Americans always seem to be looking for a quick fix: meals all in one box; the all-in-one dusting and polishing; matching services that find you the love of your life. Maybe these work; I honestly don’t know. But what I do know is that they take individual responsibility out of the equation.
Let’s look at what could be used as a quick fix in the nonprofit sector. With somewhere between 1.4 million to 1.8 million nonprofits in the United States, how do you pick which ones are deserving of your dollars? So, okay, you narrow the choice down by the mission of the organization, but you still have thousands of organizations that help children or animals, that provide cultural enrichment or food for the hungry. How do you choose?
Increasingly, people are being told to look to see how independent organizations rate them. What do Charity Navigator, Charitywatch or BBB Wise Giving Alliance say? Did some organization put a gold seal of approval on them because they met a set of cookie-cutter standards? But if you think this is the quick fix for helping you to pick whether to give your hard-earned dollars to organization A or organization B, please think again. Might you want to take into consideration what these organizations have to say? Sure. But then do your own homework.
Recently, I looked up Lowry Park Zoo, an organization about which I recently (indirectly) wrote and which I know had an executive director who had been misusing organization property. I was shocked to see that Charity Navigator had given it three stars, out of four, in 2007, and four stars in 2005. Three stars from Charity Navigator means “good”, as defined by the following: “[e]xceeds or meets industry standards and performs as well as or better than most charities in its Cause.” BBB Wise Giving Alliance gives the Zoo a B-, saying it had too little information to rate it, and acknowledges that the Zoo is not a BBB accredited organization. But a B-, going back to the frame of reference in which the letter grade system was developed, is slightly better than average. The Zoo is not in Charitywatch’s database. But the Zoo is accredited by its professional organization. But like most professional accrediting bodies, it is concerned with how the organization executes its mission (i.e., the conditions, care and feeding, etc. of the animals, presentation, education, etc.) and not so much with the management and governance of the organization. But, at least it met those hoops—I mean standards of excellence.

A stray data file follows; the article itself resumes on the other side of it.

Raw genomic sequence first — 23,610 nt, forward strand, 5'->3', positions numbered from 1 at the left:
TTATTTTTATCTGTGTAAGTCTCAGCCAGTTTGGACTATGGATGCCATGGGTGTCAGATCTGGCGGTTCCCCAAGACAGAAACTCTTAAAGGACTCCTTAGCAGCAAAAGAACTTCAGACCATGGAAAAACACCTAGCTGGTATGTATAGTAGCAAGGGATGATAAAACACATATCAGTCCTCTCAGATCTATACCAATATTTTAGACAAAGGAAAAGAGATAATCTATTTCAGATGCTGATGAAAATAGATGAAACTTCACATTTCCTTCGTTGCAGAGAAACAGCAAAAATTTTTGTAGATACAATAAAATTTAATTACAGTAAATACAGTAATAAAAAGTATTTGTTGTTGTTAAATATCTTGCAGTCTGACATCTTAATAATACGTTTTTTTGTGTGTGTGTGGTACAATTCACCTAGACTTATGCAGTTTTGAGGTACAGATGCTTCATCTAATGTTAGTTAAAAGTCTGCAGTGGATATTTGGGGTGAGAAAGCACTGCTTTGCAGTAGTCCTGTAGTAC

So, if I were solely to go on this work done by others—my quick fix for assessing nonprofits—I might think the Lowry Park Zoo was a good recipient of my dollars. (After all, Parents Magazine did rank it the #1 zoo in the country.) But what if I dug up some information on my own to add to that mix? Would my opinion change or not?
There are many reasons why growing numbers of philanthropists like the concept of giving circles, not the least of which is because it allows them to pool their money, make a bigger gift as a group than could be done as an individual and, thus, hope to make a bigger impact. But there is another reason. They get to know the nonprofits to which they give, beyond how the outside purveyors of gold seals, stars and letter grades do. It does take work, but so does cooking a meal from scratch or caring for your fine furniture. But the product at the end is both better and far more satisfying.
There should be no quick fixes in determining who should receive your philanthropic dollars. Don’t try to find them. Your money will be better spent if you invest a little of your own effort before you write that check.